All the roughly 600 preserved industrial heritage sites usually open to the public in England were closed on 23rd March 2020 due to the COVID-19 pandemic. A significant number are now starting to re-open, or are preparing to re-open, from heritage railways and pumping houses, to wind and water mills. Now is a good time to remind industrial heritage site owners, and those running such sites, of the free support on offer from the Museum Development network.

This is a well-established network of regional museum support groups funded by the Arts Council and local authorities, for non-national museums. Each has its own dedicated team of advisors, and these regional museum support networks offer a range of services from grants and case studies, to events lists and training: on making your museum ready for COVID-19 return for instance. Links to the relevant regional websites are below:

Museum Develpment East Midlands: https://mdem.org.uk/news/

Museum Development North East: https://museumdevelopmentne.org.uk/

Museum Development North West: https://museumdevelopmentnorthwest.wordpress.com/

Museum Development Yorkshire: https://www.museumdevelopmentyorkshire.org.uk/

Share Museums East: http://www.sharemuseumseast.org.uk/

South East Museum Development: https://southeastmuseums.org/

South Museum Development: https://southwestmuseums.org.uk/

Supporting London Museums: https://www.museumoflondon.org.uk/supporting-london-museums

West Midlands Museum Development: https://mdwm.org.uk/

The Long Warehouse, Ironbridge, March 2020.

Historic England Guidance on Re-Opening (Industrial) Heritage Sites

The headstocks at the Lancashire Mining Museum

On the 24th June 2020 the UK Government issued advice on re-opening the Visitor Economy from the 4th July as the COVID-19 epidemic eases. This includes advice on how safe working can be implemented whilst maintaining social distancing (https://www.gov.uk/guidance/working-safely-during-coronavirus-covid-19/the-visitor-economy).

With a few notable exceptions, such as some water-powered and wind-powered flour mills, all the 600 plus protected industrial heritage sites in England traditionally open to the public were closed on the 23rd March this year. After more than three months sites as diverse as the Amberley Museum, Blue Bell Railway, Ironbridge Gorge Museum Trust, and the Lancashire Mining Museum are preparing to re-open over the summer.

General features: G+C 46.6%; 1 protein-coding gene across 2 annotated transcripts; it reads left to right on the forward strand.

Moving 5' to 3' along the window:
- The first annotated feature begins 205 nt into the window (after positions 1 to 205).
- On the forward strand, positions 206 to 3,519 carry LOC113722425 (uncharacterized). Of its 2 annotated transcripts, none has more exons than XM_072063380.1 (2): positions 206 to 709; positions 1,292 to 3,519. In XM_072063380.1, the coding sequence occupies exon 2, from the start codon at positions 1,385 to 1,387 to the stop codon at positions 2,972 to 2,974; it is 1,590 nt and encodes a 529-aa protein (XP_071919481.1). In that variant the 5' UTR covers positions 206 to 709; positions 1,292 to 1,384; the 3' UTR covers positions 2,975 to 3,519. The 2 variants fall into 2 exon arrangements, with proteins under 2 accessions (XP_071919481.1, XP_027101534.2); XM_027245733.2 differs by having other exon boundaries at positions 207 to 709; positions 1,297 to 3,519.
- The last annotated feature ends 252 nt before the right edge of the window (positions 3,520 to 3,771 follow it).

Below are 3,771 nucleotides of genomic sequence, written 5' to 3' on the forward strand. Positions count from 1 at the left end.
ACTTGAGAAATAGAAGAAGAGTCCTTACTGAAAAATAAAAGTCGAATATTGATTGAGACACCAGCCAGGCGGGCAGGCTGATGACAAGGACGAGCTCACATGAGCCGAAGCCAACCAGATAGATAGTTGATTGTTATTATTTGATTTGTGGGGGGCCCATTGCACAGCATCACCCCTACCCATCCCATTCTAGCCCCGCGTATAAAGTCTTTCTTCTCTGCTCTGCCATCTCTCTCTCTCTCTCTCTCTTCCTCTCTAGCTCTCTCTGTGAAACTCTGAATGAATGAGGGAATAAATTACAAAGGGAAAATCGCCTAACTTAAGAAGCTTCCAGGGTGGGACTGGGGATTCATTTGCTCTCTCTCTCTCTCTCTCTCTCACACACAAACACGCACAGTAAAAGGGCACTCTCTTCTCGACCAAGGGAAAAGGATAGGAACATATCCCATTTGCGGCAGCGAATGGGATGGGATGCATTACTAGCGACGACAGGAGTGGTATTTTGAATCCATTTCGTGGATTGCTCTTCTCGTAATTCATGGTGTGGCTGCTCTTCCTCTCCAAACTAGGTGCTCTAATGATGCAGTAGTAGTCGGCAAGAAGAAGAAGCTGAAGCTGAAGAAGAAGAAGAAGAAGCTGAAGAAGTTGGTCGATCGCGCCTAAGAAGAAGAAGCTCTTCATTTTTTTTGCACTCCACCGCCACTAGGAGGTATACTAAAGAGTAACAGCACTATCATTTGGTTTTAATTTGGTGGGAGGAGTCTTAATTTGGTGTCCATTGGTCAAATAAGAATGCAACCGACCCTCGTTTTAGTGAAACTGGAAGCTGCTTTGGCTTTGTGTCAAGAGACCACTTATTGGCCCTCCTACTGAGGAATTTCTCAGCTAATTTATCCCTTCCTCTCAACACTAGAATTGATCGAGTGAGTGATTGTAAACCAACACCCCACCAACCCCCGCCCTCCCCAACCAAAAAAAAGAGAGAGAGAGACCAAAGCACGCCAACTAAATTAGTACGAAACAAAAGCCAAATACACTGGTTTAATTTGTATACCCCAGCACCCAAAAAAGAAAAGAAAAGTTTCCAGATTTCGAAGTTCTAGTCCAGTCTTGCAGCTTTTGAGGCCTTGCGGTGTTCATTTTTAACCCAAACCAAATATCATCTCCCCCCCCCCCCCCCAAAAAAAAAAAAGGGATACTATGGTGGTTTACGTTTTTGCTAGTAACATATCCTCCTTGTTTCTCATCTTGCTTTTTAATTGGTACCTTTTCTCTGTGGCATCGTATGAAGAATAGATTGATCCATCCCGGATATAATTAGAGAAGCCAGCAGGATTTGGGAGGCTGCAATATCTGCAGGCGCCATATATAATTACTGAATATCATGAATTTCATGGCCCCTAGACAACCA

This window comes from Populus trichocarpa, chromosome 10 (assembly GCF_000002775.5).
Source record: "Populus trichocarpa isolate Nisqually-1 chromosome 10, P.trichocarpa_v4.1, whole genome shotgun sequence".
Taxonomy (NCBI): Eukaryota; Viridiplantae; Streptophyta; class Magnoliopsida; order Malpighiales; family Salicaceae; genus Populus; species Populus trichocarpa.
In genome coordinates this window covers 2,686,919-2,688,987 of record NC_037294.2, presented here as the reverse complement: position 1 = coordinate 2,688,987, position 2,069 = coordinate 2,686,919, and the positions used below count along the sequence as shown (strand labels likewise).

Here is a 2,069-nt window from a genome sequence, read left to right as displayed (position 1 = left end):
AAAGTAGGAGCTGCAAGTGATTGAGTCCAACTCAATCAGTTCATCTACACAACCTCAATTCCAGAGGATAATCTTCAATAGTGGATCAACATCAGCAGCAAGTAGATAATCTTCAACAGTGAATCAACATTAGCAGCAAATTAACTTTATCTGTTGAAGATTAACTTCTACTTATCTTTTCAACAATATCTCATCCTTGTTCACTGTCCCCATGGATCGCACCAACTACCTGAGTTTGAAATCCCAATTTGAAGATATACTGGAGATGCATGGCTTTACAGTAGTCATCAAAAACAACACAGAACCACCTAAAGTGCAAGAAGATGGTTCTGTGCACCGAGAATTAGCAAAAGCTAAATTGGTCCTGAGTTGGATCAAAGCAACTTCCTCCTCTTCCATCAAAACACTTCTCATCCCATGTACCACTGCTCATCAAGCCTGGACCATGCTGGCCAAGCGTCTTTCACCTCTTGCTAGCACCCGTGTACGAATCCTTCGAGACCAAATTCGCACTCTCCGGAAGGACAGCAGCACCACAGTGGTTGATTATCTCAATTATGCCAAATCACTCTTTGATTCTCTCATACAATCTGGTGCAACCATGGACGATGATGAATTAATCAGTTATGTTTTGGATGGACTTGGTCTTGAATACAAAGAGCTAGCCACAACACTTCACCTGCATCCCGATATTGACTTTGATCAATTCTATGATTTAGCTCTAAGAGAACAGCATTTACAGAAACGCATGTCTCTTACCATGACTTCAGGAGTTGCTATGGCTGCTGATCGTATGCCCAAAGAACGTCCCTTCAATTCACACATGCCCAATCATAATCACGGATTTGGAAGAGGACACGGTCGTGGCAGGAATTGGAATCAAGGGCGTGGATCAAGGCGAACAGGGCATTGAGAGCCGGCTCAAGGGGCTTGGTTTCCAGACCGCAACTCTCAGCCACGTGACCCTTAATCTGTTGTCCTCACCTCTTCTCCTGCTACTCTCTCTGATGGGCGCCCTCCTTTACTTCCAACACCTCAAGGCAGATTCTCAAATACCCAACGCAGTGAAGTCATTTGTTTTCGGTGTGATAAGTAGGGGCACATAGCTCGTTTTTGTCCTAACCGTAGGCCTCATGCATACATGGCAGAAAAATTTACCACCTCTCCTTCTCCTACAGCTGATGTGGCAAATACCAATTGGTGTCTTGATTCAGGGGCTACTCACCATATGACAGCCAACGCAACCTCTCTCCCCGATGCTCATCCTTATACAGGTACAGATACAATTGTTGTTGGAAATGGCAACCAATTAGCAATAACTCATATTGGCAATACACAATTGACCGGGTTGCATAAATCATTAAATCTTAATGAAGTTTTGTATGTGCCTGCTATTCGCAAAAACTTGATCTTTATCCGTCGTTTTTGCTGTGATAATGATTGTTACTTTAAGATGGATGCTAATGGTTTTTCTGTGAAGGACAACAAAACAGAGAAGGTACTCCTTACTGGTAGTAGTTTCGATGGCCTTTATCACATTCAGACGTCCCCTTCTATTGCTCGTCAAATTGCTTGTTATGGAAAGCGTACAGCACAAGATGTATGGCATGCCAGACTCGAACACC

The Blue Bell Railway

If you are amongst the thousands of heritage sites in England preparing to reopen a heritage location to the public, including those with retail and wider visitor attractions, or you are preparing to go back to work at a historic site, Historic England has prepared this page which may be useful. Here you will find sections on:

  • guidance from the Government and other sector bodies;
  • pubs and restaurants within historic sites;
  • retail within historic buildings;
  • working safely as a heritage professional at heritage locations;
  • places of worship;
  • historic parks and gardens;
  • and industrial heritage sites

This advice should help owners and staff of historic sites, especially at the hundreds of volunteer-run industrial heritage sites in England, think through the considerations for reopening or returning to work. Please note that the considerations listed are not exhaustive and it should be also noted that they do NOT add additional requirements to the Government guidance or legislation.

Amberley Museum Receives Emergency Support Funding

South East Industrial Heritage Network member Amberley Museum (based in a former chalk quarry in Sussex) received some good news at the end of April with confirmation that it has received emergency funding from Arts Council England to meet its core costs for three months.

The museum was the venue of the inaugural South East Industrial Heritage Network meeting in July 2019. The site encompasses 36 acres and over 40 exhibits, including de Witt lime kilns (complete with railway and locomotives), as well as transport and craft galleries, and the ‘Connected Earth’ telecommunications exhibition gallery.

The limekilns at Amberley Museum

However, Amberley Museum still need help in securing the long-term future of the industrial museum and have a launched a fund raising campaign, like many other IHN members. Find out more below:

https://www.amberleymuseum.co.uk/news/help-amberley-museum-to-open-again-after-covid-19